Yesterday, I caught a zem home from dinner out with Ben, Lyle, and Lyle’s family. He has a college degree in accounting and speaks English as well as I do. He also can’t find a job. His last employer folded a few years ago, and he’s been unemployed ever since. Driving zems is okay money for him . . . he already had a decent moto, and he’s able to come home to his family when he needs too. Nevertheless, it doesn’t pay well enough that he’ll be able to put his children through college, and certainly not well enough that he’ll ever be able to retire.

He wanted me to take him to the United States, where he felt he had a better chance of using hiss education. I smiled and told him that I wouldn’t be going home any time soon. He smiled back. “Madame, I know you can’t help me. But maybe you can tell your friends back in the States that it’s not lack of education that keeps Africa in poverty. I don’t know what it is, but that’s not it.”

I don’t know what it is either, but the fact that university educated men are reduced to moto-taxing to feed their families is heart wrenching. Days like yesterday make me cynical about everything the Peace Corps is about. We push education like it’s a universal solution, but the reality is that it’s not. It’s a good first step, but it doesn’t guarantee food on your table. The problems are both deeper and more superficial than that.

I don’t have a solution. The scary thing is, neither does the Peace Corps.сайта

Future plans like whoa.

I’m looking at some grad school options. And also new career paths. Anyone know anything about Information Architecture? What about Information Science? How would I get into working as a usibility expert? What about if I’m interested in the classification of information? And specifically, how different cultures react to different ways of organizing information? What about cross-cultural usability?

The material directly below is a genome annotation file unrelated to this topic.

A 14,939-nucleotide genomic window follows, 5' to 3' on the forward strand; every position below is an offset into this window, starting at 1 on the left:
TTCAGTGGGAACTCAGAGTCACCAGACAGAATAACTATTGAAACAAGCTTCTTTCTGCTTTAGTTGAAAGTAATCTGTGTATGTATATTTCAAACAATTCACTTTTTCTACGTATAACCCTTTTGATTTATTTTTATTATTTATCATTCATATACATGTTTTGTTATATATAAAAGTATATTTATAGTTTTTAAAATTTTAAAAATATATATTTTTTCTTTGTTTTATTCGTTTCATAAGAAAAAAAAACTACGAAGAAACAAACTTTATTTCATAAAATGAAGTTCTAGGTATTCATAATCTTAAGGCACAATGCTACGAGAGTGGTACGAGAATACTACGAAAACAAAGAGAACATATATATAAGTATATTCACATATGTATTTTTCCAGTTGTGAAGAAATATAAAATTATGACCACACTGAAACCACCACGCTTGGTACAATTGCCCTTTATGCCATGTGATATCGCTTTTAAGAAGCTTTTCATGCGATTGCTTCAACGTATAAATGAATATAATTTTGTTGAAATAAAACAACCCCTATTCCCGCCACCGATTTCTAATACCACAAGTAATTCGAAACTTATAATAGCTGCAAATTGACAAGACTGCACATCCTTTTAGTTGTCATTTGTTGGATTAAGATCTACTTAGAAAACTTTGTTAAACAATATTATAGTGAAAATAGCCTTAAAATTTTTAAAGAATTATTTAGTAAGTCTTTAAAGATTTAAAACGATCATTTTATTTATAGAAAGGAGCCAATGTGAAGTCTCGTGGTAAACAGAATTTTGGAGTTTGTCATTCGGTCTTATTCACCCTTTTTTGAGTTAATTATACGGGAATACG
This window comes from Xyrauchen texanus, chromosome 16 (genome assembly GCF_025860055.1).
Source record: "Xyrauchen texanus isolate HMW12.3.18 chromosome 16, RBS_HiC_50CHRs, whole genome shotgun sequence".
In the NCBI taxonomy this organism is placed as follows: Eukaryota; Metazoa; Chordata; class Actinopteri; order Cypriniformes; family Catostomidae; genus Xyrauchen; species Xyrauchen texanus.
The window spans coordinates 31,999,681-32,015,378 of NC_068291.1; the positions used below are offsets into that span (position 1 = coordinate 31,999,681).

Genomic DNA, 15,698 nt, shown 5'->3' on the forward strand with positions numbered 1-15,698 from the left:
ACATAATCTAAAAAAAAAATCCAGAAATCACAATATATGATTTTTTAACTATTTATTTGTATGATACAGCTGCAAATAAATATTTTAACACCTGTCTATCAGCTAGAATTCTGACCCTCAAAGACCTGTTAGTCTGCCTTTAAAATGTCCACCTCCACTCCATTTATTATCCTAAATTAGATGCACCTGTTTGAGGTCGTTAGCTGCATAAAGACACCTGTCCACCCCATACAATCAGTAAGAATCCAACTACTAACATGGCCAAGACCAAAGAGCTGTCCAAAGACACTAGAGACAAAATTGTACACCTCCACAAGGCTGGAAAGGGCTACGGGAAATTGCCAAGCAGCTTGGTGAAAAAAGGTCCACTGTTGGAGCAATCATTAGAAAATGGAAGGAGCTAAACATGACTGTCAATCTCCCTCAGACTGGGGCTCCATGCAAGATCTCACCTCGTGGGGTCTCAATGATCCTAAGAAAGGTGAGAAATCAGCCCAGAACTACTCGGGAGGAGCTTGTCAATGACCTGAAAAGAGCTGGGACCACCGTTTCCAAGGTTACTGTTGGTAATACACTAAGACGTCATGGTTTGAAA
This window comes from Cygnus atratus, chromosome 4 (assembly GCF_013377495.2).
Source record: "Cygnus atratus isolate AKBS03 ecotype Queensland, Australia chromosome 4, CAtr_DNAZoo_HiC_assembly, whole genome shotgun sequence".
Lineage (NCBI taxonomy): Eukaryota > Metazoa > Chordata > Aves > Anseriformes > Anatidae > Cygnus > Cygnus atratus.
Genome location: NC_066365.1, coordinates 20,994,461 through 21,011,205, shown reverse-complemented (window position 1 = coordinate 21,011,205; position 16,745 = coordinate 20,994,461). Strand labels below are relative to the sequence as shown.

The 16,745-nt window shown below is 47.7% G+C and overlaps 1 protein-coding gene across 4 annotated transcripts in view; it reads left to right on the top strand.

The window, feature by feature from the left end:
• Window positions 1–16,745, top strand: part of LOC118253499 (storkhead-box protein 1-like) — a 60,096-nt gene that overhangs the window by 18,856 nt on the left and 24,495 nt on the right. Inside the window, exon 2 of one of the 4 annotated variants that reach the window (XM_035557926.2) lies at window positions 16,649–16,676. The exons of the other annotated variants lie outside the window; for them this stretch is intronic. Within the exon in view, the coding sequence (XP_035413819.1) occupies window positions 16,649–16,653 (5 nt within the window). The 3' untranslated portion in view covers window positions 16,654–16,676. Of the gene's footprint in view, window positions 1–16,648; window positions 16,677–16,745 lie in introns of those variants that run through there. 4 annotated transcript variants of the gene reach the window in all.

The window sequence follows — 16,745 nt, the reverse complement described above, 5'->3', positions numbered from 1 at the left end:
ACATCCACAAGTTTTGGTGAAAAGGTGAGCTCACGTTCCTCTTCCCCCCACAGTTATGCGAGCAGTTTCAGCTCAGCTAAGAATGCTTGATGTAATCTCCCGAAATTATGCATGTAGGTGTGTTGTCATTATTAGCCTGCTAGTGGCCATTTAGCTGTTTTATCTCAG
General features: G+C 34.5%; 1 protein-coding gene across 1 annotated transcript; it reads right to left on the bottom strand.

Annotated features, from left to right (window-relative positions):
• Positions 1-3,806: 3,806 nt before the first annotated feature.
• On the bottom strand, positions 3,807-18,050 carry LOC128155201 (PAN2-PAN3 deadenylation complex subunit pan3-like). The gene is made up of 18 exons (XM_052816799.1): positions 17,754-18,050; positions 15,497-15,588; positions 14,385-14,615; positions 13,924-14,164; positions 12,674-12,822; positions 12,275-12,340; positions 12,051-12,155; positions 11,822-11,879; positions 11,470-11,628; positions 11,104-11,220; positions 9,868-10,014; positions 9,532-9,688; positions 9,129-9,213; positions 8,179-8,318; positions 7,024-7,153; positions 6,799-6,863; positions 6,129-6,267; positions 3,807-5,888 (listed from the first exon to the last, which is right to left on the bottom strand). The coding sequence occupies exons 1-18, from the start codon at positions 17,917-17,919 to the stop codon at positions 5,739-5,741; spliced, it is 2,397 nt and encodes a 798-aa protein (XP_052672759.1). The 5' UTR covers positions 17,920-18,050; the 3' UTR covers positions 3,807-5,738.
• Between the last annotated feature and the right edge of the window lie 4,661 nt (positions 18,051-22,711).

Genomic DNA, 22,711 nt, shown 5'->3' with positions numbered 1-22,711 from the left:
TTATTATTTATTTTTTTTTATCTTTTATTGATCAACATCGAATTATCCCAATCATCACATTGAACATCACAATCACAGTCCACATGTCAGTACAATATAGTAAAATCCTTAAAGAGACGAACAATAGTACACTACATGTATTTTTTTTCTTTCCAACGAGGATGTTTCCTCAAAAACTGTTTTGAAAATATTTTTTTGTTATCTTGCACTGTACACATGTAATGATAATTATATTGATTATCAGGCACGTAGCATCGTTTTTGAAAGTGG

Anyway, it’s just a thought, although one that’s been floating around in my head for a couple of months now. If you know anything about this, or if you know anyone who knows anything about this, shoot me a line at theresac at gmail dot

Misc Updates

Wow. There’s something absolutely marvelous about having a fast computer at work. Know what’s even more marvelous? The fact that I can now get work done at home. I bitch about how many hours a week I put into this office, but the reality is that I’m a workaholic and I’m really pumped that I can do lesson plans in the comfort of my own home. It’s pretty exciting, and it frees up huge portions of my day to actually *gasp* meet people and *gasp* do the type of work I joined the Peace Corps to do.

Pretty funny, considering I was borderline whining about my workload in my last post.

The reality is that I love working when I’m treated like an adult, and I hate working when I’m treated like a child. It’s that simple. I ru into real problems sometimes because looklike I’m 12. So frustrating, but it’s the deal I’ve been handed, and I might as well make the best of it.

This weekend was pretty fantastic. I got back from traveling (wonderful WONDERFUL trip, and productive like fucking MAD) to find my laptop and a care package from my parents waiting for me at the Bureau. I went out to dinner. I got to go dancing (and have great conversations about development with some Lebanese business men). I had an apartment full of great house guests. Ben fixed the electricity so I have lights in the evening (Ben Hubbard is my HERO and an ELECTRICAL GENUIS). I had my first dinner party (started out small, then somehow ended up being large in a typical Theresa fashion). And my apartment is more or less picked up, despite all of the madness.

It’s craziness.